GRAINCORP has bought a 15-per-cent stake in Hone to support the development of technology that it says will make grain and soil-testing more readily available to growers.
The start-up was founded by Antony Martin, William Palmer and Jamie Flynn in 2016 after they completed their PhDs at the University of Newcastle.
The initial concept for the Hone device, a handheld spectrometer, was born out of the founders’ development of a 3D microscope to image medical samples, which they realised could be developed into an accurate portable testing kit for the agricultural industry.
GrainCorp is eastern Australia’s biggest bulk handler of grain by far, and Hone CEO Dr Martin said he hoped Hone’s partnership with GrainCorp would accelerate the adoption of the technology by growers across the eastern seaboard.
“The technology empowers producers to make real-time, data-based decisions that result in healthier soil and crops, more sustainable farming practices and ultimately a more profitable business,” Dr Martin said.
“Our vision is for anyone to be able to test what they want, when they want, without the inconvenience of collecting and sending samples away for weeks on end.
“Hone’s work is ultimately enabling continuous improvement in the quality space, which can only drive value back into a grower’s pocket.”
“We certainly hope it will accelerate the uptake of carbon farming for landholders as well.”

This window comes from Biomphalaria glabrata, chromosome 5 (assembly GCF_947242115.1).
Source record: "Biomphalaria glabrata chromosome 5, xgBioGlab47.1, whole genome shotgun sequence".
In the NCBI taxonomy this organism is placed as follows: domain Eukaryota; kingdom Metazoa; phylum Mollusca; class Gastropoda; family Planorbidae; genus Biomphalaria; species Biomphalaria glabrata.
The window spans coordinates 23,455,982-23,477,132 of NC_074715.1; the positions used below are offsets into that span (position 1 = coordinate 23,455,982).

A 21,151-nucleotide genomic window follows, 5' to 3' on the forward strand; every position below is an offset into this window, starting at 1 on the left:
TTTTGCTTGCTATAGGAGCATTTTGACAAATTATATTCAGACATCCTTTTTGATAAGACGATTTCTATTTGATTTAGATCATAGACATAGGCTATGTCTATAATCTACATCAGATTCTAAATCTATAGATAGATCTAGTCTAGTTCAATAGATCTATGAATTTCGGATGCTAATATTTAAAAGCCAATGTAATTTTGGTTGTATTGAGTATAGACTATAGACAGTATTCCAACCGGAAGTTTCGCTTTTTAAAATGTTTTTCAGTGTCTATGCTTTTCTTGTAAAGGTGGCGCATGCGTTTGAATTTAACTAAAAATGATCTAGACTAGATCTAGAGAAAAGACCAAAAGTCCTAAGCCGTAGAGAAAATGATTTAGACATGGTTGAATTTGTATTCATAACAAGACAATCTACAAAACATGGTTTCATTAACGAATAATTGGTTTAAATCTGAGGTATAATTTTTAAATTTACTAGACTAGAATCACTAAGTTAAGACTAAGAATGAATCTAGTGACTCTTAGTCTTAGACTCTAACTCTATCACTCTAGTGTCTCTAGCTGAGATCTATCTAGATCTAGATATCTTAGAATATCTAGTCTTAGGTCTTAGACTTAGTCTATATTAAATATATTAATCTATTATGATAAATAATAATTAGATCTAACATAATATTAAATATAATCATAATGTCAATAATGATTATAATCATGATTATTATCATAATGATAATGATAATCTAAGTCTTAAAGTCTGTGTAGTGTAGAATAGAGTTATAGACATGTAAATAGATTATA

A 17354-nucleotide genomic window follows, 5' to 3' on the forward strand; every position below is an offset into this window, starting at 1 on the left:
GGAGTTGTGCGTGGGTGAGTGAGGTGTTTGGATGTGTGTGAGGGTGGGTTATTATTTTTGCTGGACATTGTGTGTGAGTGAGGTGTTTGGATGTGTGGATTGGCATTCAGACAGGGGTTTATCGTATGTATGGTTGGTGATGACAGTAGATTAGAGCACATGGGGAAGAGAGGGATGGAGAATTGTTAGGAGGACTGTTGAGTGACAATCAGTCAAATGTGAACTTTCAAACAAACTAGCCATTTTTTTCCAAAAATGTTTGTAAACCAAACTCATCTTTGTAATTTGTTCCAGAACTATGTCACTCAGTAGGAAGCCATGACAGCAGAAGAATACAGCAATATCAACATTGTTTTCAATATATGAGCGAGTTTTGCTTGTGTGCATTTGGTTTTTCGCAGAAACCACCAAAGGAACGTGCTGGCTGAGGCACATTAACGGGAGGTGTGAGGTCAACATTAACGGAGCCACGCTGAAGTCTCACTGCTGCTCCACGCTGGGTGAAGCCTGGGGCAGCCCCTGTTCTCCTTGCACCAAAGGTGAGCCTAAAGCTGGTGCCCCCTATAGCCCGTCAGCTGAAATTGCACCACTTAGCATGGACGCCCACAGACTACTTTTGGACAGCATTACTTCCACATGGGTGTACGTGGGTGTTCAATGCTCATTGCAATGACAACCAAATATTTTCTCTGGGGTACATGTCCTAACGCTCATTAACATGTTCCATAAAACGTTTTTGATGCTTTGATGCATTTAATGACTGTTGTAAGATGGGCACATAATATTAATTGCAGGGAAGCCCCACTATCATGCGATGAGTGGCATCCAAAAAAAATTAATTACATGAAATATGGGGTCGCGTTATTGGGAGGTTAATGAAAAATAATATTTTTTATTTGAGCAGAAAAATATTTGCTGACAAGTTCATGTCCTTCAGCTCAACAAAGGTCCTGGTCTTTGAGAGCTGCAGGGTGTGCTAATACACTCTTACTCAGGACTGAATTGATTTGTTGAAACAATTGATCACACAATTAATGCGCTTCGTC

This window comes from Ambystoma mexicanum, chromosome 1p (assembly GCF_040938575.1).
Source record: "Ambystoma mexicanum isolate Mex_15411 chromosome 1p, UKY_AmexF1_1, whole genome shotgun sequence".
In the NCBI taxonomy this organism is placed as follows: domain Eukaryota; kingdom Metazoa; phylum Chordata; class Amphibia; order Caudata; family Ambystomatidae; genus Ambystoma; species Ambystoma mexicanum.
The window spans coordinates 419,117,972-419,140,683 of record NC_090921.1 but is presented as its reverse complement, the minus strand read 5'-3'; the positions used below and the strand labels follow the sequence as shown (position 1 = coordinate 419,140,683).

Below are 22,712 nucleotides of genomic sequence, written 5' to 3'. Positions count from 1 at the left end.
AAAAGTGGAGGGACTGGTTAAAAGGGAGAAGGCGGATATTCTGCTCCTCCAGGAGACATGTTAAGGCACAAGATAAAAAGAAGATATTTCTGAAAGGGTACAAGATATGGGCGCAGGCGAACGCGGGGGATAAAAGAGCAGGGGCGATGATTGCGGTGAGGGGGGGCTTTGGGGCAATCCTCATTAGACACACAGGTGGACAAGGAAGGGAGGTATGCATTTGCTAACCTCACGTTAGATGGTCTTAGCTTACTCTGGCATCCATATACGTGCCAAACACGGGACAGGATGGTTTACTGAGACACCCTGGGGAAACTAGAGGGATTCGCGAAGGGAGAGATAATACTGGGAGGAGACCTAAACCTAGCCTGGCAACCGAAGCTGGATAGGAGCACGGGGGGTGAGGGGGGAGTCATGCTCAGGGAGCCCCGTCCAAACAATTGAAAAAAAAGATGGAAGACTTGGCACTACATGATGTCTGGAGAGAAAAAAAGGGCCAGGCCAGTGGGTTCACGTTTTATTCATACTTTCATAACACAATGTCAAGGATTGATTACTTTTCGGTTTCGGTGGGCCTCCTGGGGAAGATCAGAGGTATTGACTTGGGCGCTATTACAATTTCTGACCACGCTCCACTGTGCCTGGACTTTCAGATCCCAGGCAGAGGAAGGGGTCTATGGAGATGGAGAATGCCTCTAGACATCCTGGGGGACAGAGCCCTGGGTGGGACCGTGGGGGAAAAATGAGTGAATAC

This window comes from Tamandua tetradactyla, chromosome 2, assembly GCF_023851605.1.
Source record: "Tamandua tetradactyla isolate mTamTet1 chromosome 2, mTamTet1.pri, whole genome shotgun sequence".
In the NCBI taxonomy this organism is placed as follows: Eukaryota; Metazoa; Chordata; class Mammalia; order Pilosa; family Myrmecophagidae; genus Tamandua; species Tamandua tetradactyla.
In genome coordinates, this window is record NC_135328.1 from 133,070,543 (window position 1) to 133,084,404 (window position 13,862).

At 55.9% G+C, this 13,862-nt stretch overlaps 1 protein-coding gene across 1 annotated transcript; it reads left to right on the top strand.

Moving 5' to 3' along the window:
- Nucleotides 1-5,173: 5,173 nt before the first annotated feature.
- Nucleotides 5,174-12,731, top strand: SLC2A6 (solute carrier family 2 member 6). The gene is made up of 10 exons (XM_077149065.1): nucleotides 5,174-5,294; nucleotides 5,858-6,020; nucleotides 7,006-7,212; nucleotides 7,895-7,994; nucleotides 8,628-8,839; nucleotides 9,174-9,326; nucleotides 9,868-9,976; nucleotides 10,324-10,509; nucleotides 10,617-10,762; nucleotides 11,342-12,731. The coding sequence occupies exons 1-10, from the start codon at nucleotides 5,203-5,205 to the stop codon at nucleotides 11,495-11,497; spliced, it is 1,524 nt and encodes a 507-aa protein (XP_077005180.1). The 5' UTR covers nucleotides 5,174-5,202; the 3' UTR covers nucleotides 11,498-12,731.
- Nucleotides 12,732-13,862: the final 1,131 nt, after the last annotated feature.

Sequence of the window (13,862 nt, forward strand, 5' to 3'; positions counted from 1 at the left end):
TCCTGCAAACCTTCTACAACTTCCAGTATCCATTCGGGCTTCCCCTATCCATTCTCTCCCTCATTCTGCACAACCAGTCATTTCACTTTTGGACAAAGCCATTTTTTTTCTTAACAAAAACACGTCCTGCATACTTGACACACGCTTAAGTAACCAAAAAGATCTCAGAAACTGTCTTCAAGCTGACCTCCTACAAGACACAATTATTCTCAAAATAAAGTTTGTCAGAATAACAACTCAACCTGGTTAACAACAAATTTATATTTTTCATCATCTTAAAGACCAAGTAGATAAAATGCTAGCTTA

Hone’s technology can be used to analyse grain quality, soil carbon, and many other agricultural products and inputs.
GrainCorp’s chief innovation and growth officer Jesse Scott said the company had already been working alongside Hone for two years to parallel test their handheld devices which provide a real-time chemical analysis of crops.
“We’ve been extremely impressed with Hone’s equipment; it’s as accurate and consistent as anything we’ve seen in the industry, but the big difference is that growers will literally be able to hold it in their hands,” Mr Scott said.
“For the grains industry, getting your answer on a crop sample can take weeks – with Hone, this process can be brought down to minutes at the touch of a button.”
“We’re also excited by the potential to use the technology in soil carbon testing and assessing carbon sequestration, which could open up new offset prospects for growers and the industry as a whole.”
Mr Scott said the technology will open up enormous opportunities for GrainCorp as well as for growers.
“Hone’s technology is a big step forward for our business and the broader grains industry,” he said.